Artificial Saliva Substitutes

Several formulas of artificial saliva substitutes are available. These all seek to contain thickening agents although the outcome differ greatly. In the correct combination, methylcellulose or mucins may be effective. Regrettably, saliva substitutes typically vaporish or disappear quite fast from the oral surface. For this reason most patients are not satisfied with these products as sole treatment for dry mouth.

Fluoride application may, if used in combinations and in the correct manner, reduce plaque formation and aid in the remineralization of teeth.

For drug-induced dry mouth, whenever possible, try alternative medications. For example, blood pressure medicines known to suppress saliva output might be replaced by other less drying blood-pressure medicines agents.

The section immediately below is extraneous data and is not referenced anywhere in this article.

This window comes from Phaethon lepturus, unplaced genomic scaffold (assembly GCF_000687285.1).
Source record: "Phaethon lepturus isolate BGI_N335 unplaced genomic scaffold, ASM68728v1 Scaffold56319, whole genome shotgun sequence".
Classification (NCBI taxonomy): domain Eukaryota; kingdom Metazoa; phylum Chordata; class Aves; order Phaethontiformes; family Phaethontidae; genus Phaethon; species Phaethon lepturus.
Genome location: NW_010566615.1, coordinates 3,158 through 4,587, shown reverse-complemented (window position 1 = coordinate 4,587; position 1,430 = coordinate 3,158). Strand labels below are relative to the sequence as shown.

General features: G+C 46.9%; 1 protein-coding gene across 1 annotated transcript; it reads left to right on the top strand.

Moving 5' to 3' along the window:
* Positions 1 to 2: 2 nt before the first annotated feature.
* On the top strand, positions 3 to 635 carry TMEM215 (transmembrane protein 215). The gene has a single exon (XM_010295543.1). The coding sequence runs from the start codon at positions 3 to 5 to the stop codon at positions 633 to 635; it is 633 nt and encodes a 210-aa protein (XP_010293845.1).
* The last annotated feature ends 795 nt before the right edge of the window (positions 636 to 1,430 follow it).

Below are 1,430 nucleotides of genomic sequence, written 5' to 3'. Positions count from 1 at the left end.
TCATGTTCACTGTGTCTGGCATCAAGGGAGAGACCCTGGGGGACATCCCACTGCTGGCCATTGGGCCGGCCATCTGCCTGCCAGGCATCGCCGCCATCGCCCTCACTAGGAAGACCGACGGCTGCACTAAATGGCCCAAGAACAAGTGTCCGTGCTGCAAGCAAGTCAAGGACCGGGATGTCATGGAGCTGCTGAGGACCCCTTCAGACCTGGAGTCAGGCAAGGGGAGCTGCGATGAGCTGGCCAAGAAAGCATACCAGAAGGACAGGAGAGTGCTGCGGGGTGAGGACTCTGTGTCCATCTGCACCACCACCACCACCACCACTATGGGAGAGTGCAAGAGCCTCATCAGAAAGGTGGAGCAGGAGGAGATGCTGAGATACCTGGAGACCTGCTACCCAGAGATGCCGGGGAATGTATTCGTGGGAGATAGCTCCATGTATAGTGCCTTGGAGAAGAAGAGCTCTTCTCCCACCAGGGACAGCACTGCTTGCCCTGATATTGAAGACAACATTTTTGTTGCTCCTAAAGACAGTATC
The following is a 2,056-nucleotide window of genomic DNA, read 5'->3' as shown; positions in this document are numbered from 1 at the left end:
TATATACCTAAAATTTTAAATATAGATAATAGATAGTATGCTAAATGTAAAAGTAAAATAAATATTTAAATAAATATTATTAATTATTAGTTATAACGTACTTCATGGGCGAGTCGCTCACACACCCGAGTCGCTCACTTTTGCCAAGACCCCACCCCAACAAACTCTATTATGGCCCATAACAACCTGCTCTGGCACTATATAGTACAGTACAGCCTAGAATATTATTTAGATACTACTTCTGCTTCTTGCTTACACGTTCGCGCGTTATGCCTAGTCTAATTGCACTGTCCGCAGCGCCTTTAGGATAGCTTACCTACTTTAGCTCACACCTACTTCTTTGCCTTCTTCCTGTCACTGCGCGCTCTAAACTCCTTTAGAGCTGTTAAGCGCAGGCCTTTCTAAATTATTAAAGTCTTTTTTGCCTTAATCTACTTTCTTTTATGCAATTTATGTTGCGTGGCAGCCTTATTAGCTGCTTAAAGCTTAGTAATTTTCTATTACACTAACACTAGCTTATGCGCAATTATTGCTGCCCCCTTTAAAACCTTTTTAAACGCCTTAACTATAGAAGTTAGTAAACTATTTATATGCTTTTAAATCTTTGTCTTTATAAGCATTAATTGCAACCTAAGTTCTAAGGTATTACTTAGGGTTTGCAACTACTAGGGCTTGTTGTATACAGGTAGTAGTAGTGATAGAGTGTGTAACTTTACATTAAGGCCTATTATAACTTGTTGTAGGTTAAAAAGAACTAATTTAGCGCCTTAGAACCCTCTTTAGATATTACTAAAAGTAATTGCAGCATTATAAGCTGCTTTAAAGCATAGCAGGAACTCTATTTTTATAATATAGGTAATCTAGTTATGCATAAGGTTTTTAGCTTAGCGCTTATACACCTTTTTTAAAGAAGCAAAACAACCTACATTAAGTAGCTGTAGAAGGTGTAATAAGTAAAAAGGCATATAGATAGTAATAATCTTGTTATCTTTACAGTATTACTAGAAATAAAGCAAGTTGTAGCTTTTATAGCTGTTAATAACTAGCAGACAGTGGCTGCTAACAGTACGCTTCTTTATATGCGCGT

Dental care for when patients with dry mouth

  • Brush two times per day (minimum)
  • Careful monitoring of gum problems (ulcers, constant bleeding, retraction of mucosa)
  • Floss at least once a day involving all teeth
  • Daily use of sodium fluoride toothpast
  • Dental visits every six months
  • Annual radiographs of all teeth

Please avoid the use of home products for whitening or brightening of teeth as there may be increased risk from the acidity of some over-the-counter products designed for use in patients with normal salivary flow and content. The safety of these products remain unknown for patients with dry mouth.

Dentures and implants for patients with dry mouth symptoms